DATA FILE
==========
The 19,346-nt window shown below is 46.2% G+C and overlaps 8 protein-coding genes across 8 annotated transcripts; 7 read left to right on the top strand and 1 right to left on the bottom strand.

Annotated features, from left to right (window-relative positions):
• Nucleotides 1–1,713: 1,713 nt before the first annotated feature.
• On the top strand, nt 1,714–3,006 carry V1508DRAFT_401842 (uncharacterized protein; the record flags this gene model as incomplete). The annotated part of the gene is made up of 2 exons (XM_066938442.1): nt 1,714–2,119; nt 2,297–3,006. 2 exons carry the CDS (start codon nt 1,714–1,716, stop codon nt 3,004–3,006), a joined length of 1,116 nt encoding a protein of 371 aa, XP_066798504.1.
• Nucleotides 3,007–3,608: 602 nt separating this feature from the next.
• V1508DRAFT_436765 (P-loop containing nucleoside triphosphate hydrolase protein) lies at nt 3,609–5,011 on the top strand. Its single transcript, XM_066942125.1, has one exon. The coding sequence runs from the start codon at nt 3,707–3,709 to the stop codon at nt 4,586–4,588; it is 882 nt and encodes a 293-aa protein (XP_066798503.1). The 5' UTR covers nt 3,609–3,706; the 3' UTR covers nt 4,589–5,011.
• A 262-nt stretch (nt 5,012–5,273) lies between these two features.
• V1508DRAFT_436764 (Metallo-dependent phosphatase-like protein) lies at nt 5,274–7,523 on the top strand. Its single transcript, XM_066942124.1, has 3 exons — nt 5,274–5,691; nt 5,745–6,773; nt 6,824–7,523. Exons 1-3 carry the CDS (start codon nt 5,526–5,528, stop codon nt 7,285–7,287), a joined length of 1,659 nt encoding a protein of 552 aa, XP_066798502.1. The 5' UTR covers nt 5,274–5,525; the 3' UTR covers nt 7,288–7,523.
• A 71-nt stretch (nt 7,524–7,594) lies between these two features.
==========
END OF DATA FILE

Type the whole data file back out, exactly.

The 19,346-nt window shown below is 46.2% G+C and overlaps 8 protein-coding genes across 8 annotated transcripts; 7 read left to right on the top strand and 1 right to left on the bottom strand.

Annotated features, from left to right (window-relative positions):
• Nucleotides 1–1,713: 1,713 nt before the first annotated feature.
• On the top strand, nt 1,714–3,006 carry V1508DRAFT_401842 (uncharacterized protein; the record flags this gene model as incomplete). The annotated part of the gene is made up of 2 exons (XM_066938442.1): nt 1,714–2,119; nt 2,297–3,006. 2 exons carry the CDS (start codon nt 1,714–1,716, stop codon nt 3,004–3,006), a joined length of 1,116 nt encoding a protein of 371 aa, XP_066798504.1.
• Nucleotides 3,007–3,608: 602 nt separating this feature from the next.
• V1508DRAFT_436765 (P-loop containing nucleoside triphosphate hydrolase protein) lies at nt 3,609–5,011 on the top strand. Its single transcript, XM_066942125.1, has one exon. The coding sequence runs from the start codon at nt 3,707–3,709 to the stop codon at nt 4,586–4,588; it is 882 nt and encodes a 293-aa protein (XP_066798503.1). The 5' UTR covers nt 3,609–3,706; the 3' UTR covers nt 4,589–5,011.
• A 262-nt stretch (nt 5,012–5,273) lies between these two features.
• V1508DRAFT_436764 (Metallo-dependent phosphatase-like protein) lies at nt 5,274–7,523 on the top strand. Its single transcript, XM_066942124.1, has 3 exons — nt 5,274–5,691; nt 5,745–6,773; nt 6,824–7,523. Exons 1-3 carry the CDS (start codon nt 5,526–5,528, stop codon nt 7,285–7,287), a joined length of 1,659 nt encoding a protein of 552 aa, XP_066798502.1. The 5' UTR covers nt 5,274–5,525; the 3' UTR covers nt 7,288–7,523.
• A 71-nt stretch (nt 7,524–7,594) lies between these two features.